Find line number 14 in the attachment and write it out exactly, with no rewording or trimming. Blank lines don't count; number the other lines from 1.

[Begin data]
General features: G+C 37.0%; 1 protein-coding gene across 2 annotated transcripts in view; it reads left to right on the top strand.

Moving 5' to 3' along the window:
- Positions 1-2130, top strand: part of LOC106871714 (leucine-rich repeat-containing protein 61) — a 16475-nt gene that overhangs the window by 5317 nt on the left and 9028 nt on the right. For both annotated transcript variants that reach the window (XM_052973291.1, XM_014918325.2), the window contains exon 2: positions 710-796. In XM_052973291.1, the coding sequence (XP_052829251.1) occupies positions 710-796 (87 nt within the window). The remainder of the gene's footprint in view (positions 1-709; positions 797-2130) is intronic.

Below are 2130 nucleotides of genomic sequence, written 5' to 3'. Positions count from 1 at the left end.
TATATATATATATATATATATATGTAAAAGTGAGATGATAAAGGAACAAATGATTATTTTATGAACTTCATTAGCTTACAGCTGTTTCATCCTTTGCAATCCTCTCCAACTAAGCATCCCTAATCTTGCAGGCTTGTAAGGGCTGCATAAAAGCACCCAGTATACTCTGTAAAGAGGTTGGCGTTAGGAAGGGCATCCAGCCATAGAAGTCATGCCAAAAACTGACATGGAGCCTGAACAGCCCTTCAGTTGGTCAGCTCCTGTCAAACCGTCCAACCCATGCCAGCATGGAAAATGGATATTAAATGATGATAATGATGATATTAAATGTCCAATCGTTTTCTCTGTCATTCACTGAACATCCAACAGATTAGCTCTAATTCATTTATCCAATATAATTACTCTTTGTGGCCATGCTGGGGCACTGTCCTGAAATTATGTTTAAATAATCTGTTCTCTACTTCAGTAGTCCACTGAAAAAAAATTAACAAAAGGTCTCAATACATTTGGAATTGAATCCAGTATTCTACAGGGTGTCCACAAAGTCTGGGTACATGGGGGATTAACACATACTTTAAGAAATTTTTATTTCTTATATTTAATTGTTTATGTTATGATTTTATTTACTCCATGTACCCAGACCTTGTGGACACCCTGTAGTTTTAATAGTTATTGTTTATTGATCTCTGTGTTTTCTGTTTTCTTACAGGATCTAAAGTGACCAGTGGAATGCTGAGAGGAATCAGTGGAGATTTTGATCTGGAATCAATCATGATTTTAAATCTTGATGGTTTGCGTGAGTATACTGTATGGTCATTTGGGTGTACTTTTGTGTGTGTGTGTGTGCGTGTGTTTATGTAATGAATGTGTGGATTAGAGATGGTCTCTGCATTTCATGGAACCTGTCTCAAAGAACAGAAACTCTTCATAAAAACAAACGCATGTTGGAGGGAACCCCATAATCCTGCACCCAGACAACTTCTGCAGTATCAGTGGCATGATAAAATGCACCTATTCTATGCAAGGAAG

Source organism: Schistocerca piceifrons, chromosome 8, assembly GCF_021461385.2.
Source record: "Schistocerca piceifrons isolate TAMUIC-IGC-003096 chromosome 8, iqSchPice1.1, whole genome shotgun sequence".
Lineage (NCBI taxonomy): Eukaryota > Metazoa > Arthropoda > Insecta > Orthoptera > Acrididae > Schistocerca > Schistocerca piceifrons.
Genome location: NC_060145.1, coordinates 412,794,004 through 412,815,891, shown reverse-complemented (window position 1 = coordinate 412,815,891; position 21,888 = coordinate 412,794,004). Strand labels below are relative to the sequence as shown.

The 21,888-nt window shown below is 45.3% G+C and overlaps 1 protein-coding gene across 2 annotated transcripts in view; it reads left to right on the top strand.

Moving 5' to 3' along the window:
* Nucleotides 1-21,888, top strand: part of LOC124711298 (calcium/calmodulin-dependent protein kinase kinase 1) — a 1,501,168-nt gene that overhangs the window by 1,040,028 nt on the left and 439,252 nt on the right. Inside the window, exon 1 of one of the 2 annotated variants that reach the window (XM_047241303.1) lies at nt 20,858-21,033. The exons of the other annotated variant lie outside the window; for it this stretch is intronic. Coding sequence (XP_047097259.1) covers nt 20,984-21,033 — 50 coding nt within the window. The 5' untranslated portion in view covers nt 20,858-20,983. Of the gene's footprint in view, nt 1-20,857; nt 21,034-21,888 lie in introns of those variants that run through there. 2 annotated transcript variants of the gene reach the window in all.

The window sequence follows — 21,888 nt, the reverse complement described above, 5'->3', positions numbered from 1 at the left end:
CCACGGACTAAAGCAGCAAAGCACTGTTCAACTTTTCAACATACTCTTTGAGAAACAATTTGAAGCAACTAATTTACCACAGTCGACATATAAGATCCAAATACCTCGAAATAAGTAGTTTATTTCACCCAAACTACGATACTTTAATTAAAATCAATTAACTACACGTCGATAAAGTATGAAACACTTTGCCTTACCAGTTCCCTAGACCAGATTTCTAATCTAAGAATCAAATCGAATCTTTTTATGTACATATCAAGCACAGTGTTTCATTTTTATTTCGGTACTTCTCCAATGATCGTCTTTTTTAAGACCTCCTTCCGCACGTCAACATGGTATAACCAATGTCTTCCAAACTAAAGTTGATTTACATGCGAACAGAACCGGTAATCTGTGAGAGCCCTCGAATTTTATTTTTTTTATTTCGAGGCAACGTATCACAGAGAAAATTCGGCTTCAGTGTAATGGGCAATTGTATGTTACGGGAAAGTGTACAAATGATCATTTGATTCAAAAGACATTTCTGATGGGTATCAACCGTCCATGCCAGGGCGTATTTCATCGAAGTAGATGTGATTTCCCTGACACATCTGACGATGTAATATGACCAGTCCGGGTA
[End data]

CCACGGACTAAAGCAGCAAAGCACTGTTCAACTTTTCAACATACTCTTTGAGAAACAATTTGAAGCAACTAATTTACCACAGTCGACATATAAGATCCAAATACCTCGAAATAAGTAGTTTATTTCACCCAAACTACGATACTTTAATTAAAATCAATTAACTACACGTCGATAAAGTATGAAACACTTTGCCTTACCAGTTCCCTAGACCAGATTTCTAATCTAAGAATCAAATCGAATCTTTTTATGTACATATCAAGCACAGTGTTTCATTTTTATTTCGGTACTTCTCCAATGATCGTCTTTTTTAAGACCTCCTTCCGCACGTCAACATGGTATAACCAATGTCTTCCAAACTAAAGTTGATTTACATGCGAACAGAACCGGTAATCTGTGAGAGCCCTCGAATTTTATTTTTTTTATTTCGAGGCAACGTATCACAGAGAAAATTCGGCTTCAGTGTAATGGGCAATTGTATGTTACGGGAAAGTGTACAAATGATCATTTGATTCAAAAGACATTTCTGATGGGTATCAACCGTCCATGCCAGGGCGTATTTCATCGAAGTAGATGTGATTTCCCTGACACATCTGACGATGTAATATGACCAGTCCGGGTA